Cyber security refers to the body of technologies, processes, and practices designed to protect networks, devices, programs, and data from attack, damage, or unauthorized access. Cyber security may also be referred to as information technology security.
THE IMPORTANCE OF CYBER SECURITY
Why is this so important? Because year over year, the worldwide spend for cyber security continues to grow: 71.1 billion in 2014 (7.9% over 2013), and 75 billion in 2015 (4.7% from 2014) and expected to reach 101 billion by 2018. Organizations are starting to understand that malware is a publicly available commodity that makes it easy for anyone to become a cyber attacker, and even more companies offer security solutions that do little to defend against attacks. Cyber security demands focus and dedication.
Cyber security protects the data and integrity of computing assets belonging to or connecting to an organization’s network. Its purpose is to defend those assets against all threat actors throughout the entire life cycle of a cyber attack.
CHALLENGES OF CYBER SECURITY
For an effective cyber security, an organization needs to coordinate its efforts throughout its entire information system. Elements of cyber encompass all of the following:
- Network security
- Application security
- Endpoint security
- Data security
- Identity management
- Database and infrastructure security
- Cloud security
- Mobile security
- Disaster recovery/business continuity planning
- End-user education
The most difficult challenge in cyber security is the ever-evolving nature of security risks themselves. Traditionally, organizations and the government have focused most of their cyber security resources on perimeter security to protect only their most crucial system components and defend against known treats. Today, this approach is insufficient, as the threats advance and change more quickly than organizations can keep up with. As a result, advisory organizations promote more proactive and adaptive approaches to cyber security. Similarly, the National Institute of Standards and Technology (NIST) issued guidelines in its risk assessment framework that recommend a shift toward continuous monitoring and real-time assessments, a data-focused approach to security as opposed to the traditional perimeter-based model.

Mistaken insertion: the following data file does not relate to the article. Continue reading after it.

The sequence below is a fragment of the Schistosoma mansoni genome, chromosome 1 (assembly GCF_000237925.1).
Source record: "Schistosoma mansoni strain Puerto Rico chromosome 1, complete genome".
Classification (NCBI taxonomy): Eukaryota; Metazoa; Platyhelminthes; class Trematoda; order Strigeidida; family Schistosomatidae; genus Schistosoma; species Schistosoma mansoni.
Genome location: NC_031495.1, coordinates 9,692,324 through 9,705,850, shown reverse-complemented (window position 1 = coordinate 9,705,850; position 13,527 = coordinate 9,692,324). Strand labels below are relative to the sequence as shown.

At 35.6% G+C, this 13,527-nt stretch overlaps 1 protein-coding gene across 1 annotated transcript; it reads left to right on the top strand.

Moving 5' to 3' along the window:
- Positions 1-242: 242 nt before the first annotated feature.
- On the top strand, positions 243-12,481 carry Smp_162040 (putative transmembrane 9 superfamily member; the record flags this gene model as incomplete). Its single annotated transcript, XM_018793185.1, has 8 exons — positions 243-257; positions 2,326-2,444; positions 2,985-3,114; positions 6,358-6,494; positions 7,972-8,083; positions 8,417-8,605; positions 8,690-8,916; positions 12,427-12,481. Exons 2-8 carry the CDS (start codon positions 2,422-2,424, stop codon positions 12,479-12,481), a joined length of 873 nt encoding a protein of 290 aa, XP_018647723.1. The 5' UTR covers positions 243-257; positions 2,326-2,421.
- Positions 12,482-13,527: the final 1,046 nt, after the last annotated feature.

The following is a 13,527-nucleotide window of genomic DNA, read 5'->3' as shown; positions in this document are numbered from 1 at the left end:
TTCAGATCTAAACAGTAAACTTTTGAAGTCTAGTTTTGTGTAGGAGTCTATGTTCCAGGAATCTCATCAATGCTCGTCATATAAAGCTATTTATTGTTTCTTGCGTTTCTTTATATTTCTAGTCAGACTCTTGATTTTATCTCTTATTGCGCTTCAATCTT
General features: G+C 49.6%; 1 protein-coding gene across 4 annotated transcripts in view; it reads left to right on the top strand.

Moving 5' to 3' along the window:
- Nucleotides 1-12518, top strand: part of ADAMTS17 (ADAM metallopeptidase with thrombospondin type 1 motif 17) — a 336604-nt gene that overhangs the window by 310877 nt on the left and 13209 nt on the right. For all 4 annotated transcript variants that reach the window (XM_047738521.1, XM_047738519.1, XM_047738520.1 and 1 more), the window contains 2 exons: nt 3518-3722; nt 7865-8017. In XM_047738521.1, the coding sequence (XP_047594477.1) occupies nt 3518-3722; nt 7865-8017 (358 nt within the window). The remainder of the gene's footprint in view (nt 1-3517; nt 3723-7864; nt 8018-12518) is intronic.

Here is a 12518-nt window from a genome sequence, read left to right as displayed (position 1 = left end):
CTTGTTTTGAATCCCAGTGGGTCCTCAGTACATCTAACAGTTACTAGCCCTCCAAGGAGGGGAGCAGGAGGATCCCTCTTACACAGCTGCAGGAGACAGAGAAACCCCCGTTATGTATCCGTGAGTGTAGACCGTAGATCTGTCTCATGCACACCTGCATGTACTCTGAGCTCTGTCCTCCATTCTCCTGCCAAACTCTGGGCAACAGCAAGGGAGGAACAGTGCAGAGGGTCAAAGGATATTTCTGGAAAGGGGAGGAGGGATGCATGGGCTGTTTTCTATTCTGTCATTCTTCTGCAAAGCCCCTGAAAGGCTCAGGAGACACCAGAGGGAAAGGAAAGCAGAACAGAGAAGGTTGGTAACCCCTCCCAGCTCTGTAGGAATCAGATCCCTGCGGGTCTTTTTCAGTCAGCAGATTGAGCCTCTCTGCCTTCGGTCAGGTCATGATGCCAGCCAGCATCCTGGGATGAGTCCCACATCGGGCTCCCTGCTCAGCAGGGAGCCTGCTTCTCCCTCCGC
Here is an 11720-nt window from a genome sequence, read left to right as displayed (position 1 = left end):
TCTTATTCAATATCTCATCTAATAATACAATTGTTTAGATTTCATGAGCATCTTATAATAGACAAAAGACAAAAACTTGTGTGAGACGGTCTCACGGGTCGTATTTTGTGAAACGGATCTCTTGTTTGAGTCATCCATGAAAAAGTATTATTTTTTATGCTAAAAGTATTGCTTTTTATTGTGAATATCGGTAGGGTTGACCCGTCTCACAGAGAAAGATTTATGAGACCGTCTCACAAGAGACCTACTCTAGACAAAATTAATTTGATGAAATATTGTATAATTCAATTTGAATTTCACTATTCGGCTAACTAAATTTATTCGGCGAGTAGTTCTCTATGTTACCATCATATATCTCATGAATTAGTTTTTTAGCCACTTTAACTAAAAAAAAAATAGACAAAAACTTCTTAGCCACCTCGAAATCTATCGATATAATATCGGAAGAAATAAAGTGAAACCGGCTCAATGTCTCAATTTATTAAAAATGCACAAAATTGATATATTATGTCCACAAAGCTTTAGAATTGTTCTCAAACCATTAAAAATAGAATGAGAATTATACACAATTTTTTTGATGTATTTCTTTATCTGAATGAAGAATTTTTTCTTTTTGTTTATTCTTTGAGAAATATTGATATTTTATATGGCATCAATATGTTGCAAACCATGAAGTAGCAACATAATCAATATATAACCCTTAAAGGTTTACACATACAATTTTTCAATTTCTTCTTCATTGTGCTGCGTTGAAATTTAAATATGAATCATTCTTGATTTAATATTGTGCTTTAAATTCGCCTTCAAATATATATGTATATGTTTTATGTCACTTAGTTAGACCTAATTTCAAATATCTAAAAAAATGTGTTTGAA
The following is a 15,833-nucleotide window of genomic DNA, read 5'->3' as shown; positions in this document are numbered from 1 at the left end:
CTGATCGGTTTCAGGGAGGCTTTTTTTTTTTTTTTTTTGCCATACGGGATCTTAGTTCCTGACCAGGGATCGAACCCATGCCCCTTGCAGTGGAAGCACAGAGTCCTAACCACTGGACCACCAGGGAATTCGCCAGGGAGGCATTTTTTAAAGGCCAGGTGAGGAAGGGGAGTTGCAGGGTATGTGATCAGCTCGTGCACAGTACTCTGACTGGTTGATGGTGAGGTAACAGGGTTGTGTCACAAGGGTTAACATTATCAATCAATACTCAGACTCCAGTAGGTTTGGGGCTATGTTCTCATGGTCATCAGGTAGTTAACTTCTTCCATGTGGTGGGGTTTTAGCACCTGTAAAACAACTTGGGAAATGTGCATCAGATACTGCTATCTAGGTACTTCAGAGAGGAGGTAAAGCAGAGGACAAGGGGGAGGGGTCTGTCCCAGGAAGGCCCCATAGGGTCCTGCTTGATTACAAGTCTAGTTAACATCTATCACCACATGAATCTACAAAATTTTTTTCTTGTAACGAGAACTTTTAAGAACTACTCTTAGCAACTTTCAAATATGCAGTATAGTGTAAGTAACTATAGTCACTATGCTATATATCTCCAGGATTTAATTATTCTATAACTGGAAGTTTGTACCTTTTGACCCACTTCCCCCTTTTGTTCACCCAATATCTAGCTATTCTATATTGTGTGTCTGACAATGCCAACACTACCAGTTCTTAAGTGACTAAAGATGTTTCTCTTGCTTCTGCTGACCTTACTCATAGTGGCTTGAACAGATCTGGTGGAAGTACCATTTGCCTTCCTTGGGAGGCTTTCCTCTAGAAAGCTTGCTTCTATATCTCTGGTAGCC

MANAGING CYBER SECURITY
The National Cyber Security Alliance, through SafeOnline.org, recommends a top-down approach to cyber security in which corporate management leads the charge in prioritizing cyber security management across all business practices. NCSA advises that companies must be prepared to “respond to the inevitable cyber incident, restore normal operations, and ensure that company assets and the company’s reputation are protected.” NCSA’s guidelines for conducting cyber risk assessments focus on three key areas: identifying your organization’s “crown jewels,” or your most valuable information requiring protection; identifying the threats and risks facing that information; and outlining the damage your organization would incur should that data be lost or wrongfully exposed. Cyber risk assessments should also consider any regulations that impact the way your company collects, stores, and secures data, such as PCI-DSS, HIPAA, SOX, FISMA, and others. Following a cyber risk assessment, develop and implement a plan to mitigate cyber risk, protect the “crown jewels” outlined in your assessment, and effectively detect and respond to security incidents. This plan should encompass both the processes and technologies required to build a mature cyber security program. An ever-evolving field, cyber security best practices must evolve to accommodate the increasingly sophisticated attacks carried out by attackers. Combining sound cyber security measures with an educated and security-minded employee base provides the best defense against cyber criminals attempting to gain access to your company’s sensitive data. While it may seem like a daunting task, start small and focus on your most sensitive data, scaling your efforts as your cyber program matures.